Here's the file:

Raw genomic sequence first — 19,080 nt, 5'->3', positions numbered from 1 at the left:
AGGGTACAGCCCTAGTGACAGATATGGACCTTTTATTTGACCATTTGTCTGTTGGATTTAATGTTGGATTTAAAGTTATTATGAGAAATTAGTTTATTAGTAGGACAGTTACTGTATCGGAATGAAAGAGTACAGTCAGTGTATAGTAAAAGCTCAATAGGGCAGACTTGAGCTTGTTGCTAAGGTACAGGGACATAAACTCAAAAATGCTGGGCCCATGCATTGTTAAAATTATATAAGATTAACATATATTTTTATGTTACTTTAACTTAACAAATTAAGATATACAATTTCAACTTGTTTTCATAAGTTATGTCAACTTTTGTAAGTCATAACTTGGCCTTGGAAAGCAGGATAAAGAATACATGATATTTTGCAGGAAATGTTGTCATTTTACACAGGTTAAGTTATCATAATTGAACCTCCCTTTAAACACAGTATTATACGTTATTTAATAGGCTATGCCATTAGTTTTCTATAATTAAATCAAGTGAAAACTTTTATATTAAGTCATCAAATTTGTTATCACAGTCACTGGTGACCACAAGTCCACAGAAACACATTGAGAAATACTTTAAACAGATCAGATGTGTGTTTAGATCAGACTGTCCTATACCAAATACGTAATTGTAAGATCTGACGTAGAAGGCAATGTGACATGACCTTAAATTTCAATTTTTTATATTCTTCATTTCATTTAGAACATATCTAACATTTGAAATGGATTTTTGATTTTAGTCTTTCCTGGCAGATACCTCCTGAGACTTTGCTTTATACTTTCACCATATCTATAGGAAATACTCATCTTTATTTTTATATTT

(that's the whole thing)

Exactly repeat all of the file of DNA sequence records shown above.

Raw genomic sequence first — 19,080 nt, 5'->3', positions numbered from 1 at the left:
AGGGTACAGCCCTAGTGACAGATATGGACCTTTTATTTGACCATTTGTCTGTTGGATTTAATGTTGGATTTAAAGTTATTATGAGAAATTAGTTTATTAGTAGGACAGTTACTGTATCGGAATGAAAGAGTACAGTCAGTGTATAGTAAAAGCTCAATAGGGCAGACTTGAGCTTGTTGCTAAGGTACAGGGACATAAACTCAAAAATGCTGGGCCCATGCATTGTTAAAATTATATAAGATTAACATATATTTTTATGTTACTTTAACTTAACAAATTAAGATATACAATTTCAACTTGTTTTCATAAGTTATGTCAACTTTTGTAAGTCATAACTTGGCCTTGGAAAGCAGGATAAAGAATACATGATATTTTGCAGGAAATGTTGTCATTTTACACAGGTTAAGTTATCATAATTGAACCTCCCTTTAAACACAGTATTATACGTTATTTAATAGGCTATGCCATTAGTTTTCTATAATTAAATCAAGTGAAAACTTTTATATTAAGTCATCAAATTTGTTATCACAGTCACTGGTGACCACAAGTCCACAGAAACACATTGAGAAATACTTTAAACAGATCAGATGTGTGTTTAGATCAGACTGTCCTATACCAAATACGTAATTGTAAGATCTGACGTAGAAGGCAATGTGACATGACCTTAAATTTCAATTTTTTATATTCTTCATTTCATTTAGAACATATCTAACATTTGAAATGGATTTTTGATTTTAGTCTTTCCTGGCAGATACCTCCTGAGACTTTGCTTTATACTTTCACCATATCTATAGGAAATACTCATCTTTATTTTTATATTT